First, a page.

An interesting trend I’m starting to see around my area is a segment of homeowners still trading up even in a declining market. While I find it rather unexpected, I believe the local conditions make such a move both feasible and favorable.
First, by trading up, these homeowners are opting to sell their homes at either a small or negligible loss so they can purchase a property in a prestigious neighborhood at a steep discount. These are usually million dollar neighborhoods with a few distressed homes that are being sold for 30-40% discounts, even steeper drops than more modest and affordable neighborhoods. Often, they are able to get such a home for little more than what
they paid for their current home. Similarly, townhouse homeowners are able to trade up to single families with a bit of financing lifting and foresight.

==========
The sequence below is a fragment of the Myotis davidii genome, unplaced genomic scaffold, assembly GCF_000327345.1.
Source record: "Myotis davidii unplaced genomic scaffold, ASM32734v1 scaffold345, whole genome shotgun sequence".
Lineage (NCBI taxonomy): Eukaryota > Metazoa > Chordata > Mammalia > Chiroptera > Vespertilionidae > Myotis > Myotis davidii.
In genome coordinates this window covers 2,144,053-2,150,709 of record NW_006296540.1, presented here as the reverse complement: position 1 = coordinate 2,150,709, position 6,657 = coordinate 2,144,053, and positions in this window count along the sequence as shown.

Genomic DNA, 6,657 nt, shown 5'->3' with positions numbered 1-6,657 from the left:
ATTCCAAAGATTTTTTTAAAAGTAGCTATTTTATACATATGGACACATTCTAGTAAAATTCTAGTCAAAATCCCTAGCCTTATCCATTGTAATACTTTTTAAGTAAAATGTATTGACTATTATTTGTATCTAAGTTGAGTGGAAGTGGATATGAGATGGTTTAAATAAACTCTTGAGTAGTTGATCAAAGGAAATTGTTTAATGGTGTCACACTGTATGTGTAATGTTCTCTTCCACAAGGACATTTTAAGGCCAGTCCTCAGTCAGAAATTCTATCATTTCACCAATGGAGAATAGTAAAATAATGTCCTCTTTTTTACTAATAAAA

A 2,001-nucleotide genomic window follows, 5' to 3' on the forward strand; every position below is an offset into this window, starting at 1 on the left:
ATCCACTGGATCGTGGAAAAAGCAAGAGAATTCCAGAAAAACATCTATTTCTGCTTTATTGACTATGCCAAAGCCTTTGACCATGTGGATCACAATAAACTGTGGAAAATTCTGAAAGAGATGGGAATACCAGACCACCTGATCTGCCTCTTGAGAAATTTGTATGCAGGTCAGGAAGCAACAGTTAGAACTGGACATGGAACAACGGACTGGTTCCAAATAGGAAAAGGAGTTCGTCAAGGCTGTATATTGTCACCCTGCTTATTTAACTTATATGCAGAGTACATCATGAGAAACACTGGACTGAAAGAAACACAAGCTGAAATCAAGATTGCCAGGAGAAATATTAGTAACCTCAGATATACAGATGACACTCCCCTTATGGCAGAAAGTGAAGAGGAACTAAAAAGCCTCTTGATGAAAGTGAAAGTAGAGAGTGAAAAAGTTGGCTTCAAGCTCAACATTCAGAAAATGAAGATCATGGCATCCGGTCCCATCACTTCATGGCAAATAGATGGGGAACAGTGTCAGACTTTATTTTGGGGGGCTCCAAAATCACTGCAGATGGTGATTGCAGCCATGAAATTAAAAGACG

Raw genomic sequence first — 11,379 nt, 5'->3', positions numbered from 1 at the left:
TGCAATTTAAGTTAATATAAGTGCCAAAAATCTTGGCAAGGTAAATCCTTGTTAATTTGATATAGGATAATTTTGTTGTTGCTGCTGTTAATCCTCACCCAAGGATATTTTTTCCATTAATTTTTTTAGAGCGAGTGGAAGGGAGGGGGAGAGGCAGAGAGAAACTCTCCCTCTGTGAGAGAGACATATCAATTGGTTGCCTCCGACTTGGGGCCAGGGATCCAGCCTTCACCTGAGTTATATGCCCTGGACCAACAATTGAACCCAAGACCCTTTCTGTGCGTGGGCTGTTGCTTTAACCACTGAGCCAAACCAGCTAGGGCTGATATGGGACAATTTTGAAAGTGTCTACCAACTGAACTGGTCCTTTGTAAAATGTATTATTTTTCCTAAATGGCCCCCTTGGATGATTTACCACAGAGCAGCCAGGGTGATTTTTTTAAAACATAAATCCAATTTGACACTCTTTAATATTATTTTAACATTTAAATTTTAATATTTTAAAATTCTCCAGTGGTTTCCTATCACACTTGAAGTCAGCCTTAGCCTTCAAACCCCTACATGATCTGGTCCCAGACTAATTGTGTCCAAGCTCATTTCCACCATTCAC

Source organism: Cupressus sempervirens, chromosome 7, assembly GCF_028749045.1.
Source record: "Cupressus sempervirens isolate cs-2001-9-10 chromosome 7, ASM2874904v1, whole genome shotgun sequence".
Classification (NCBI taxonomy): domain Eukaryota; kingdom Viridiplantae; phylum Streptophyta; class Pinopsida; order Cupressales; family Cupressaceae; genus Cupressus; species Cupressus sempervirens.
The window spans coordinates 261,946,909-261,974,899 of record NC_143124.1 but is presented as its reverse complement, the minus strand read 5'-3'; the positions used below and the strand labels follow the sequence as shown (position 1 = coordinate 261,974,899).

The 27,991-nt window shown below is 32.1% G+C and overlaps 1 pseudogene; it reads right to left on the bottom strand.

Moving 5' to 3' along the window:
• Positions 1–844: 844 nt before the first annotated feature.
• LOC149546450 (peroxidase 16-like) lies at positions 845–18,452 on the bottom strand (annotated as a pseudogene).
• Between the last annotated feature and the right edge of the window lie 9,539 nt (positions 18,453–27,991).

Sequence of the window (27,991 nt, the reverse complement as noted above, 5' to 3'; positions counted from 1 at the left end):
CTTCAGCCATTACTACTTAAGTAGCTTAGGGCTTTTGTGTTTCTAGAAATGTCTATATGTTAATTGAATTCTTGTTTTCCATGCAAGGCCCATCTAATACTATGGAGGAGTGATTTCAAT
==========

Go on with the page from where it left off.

While taking a loss is hard for anybody to stomach, I commend these homeowners for using this situation to get into a home that otherwise would have remained out of reach even in times of easy credit. The calculus is cold and brutal. For a loss of around $30-100K, they’re able to save $300-500K on a prime property. This is not for the faint of heart.
Meanwhile, another group of homeowners are trading up by actually going against the prevalent trend and moving out into the exurbs. Out there, they can easily buy a home twice as large for half the price. Plus, many of the homes are nearly brand new, having sat empty since the housing bust. This is possible as the telecommuting culture is pretty mature in the Bay Area and many technical workers don’t ever have to show up at the office, negating the enormous burden of high fuel costs.
Of course, the first strategy is predicated by a belief that home prices in California are not about to revert back to the national median. As for the second, it’s a great way to hedge against further price declines since prices in the exurbs are already at the national median.